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This taxon is the result of a cross between A. campestre and eitherA. cappadocicum or A. lobelii. A deciduous tree to 20 m, with a broad, upright crown. Bark grey and smooth to slightly fissured. Leaves deciduous, chartaceous, 8–20 × 10–20 cm, five- to seven-lobed, the lobes oblong to acuminate, the central three with a pair of obtuse teeth in the apical half, base cordate, glabrous except for tufts in vein axils below and along midrib, margins entire; petiole 6–10 cm long, green or reddish, slightly pubescent, exuding a milky sap when broken; autumn colour yellow. Inflorescence terminal, erect, corymbose. Flowers yellowish green, 5-merous. Samaras ~3 cm long, wings spreading at broad angles; nutlets flattened. Flowering May, after unfolding leaves, fruiting in October. (Krüssmann 1984; Bean 1976; van Gelderen et al. 1994; le Hardÿ de Beaulieu 2003).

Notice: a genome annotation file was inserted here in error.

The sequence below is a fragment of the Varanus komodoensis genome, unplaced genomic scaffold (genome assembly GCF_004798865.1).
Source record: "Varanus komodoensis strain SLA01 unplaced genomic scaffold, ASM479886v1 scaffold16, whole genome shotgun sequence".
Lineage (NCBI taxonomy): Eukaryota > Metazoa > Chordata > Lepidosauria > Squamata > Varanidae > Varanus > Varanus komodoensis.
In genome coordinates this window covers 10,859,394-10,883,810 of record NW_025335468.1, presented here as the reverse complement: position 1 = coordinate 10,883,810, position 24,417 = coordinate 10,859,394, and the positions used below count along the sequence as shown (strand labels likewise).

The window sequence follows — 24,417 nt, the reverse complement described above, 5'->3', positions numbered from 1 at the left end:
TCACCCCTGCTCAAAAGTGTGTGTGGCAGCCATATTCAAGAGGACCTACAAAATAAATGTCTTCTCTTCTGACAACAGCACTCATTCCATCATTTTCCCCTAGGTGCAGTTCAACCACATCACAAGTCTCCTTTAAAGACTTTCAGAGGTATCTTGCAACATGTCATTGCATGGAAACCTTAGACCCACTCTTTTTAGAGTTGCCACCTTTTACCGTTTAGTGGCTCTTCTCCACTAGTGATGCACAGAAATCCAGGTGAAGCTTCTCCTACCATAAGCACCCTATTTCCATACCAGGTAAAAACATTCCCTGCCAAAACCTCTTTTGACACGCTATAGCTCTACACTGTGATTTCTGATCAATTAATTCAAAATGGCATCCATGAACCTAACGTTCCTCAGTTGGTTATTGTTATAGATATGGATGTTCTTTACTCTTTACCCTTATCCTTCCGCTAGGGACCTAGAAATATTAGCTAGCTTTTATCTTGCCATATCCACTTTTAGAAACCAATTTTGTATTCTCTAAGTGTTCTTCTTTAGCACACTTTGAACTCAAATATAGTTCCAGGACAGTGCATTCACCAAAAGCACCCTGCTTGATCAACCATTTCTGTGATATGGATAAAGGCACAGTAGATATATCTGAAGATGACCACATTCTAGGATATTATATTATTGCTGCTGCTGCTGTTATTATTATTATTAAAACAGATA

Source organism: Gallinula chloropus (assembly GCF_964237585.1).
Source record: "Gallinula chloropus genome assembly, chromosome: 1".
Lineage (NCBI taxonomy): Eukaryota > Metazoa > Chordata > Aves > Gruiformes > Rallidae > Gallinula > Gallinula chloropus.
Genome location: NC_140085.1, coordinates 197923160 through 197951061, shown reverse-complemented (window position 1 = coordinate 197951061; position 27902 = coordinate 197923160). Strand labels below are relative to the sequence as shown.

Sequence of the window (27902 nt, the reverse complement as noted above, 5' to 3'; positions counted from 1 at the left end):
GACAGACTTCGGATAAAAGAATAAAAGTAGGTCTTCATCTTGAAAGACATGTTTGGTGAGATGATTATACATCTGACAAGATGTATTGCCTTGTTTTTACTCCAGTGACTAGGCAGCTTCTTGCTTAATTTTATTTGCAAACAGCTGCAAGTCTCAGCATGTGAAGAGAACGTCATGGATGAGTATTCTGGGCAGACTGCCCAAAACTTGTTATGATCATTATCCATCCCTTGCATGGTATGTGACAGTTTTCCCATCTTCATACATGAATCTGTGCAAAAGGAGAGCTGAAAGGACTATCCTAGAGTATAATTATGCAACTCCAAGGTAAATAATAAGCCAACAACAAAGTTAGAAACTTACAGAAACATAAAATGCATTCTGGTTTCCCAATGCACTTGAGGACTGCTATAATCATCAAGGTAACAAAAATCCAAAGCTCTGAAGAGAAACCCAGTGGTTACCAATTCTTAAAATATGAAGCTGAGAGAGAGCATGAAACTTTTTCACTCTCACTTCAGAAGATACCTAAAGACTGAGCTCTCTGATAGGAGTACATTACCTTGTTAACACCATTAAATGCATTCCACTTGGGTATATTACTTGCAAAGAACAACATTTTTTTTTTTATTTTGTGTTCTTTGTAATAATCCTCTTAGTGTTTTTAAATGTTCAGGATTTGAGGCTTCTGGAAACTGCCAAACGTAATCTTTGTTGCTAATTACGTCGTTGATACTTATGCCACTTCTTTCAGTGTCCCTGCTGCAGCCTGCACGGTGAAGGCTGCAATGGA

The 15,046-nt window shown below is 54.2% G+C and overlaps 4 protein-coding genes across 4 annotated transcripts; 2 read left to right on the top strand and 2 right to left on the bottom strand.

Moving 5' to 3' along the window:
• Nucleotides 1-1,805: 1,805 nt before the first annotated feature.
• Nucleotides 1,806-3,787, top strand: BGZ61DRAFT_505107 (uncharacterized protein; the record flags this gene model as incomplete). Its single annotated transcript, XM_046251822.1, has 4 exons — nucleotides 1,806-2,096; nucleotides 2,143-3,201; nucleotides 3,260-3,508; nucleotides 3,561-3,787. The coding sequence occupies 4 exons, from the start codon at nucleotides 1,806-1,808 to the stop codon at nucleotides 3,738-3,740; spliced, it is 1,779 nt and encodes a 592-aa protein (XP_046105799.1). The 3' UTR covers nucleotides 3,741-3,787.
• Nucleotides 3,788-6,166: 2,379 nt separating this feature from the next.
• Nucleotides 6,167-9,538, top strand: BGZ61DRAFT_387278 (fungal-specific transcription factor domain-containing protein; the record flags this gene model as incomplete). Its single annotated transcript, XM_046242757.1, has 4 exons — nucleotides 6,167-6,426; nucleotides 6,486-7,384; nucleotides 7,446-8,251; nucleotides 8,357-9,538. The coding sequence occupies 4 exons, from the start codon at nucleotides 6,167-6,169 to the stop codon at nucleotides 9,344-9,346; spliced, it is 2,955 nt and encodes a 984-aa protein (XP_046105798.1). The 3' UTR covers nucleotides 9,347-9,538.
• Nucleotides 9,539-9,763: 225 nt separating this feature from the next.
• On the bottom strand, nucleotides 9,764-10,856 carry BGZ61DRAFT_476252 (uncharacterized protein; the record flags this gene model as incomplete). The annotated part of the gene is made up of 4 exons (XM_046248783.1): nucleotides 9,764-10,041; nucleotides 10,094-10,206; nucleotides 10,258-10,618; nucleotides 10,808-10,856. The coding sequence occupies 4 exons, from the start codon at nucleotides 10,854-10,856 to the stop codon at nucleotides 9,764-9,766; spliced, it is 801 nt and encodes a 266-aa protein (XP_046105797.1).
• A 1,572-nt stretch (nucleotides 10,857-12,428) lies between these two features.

Habitat In cultivation only.
USDA Hardiness Zone 5-6
RHS Hardiness Rating H6
Conservation status Not evaluated (NE)
A hybrid of garden origin, showing more influence of Acer campestre than its other parent, which is either A. cappadocicum or A. lobelii. Bean (1976). The generally upright form of A. × zoeschense suggest influence of the commonly cultivated form of A. lobelii in its parentage, though seven lobed leaves suggest that A. cappadocicum may be invloved. It arose in Copenhagen, Denmark in around 1880 and named for Zoeschen Nurseries, of near Berlin (van Gelderen et al. 1994; le Hardÿ de Beaulieu 2003). le Hardÿ de Beaulieu (2003) advocates use as a single specimen in open landscapes, or as a street tree. It is most often represented by the cultivar ‘Annae’.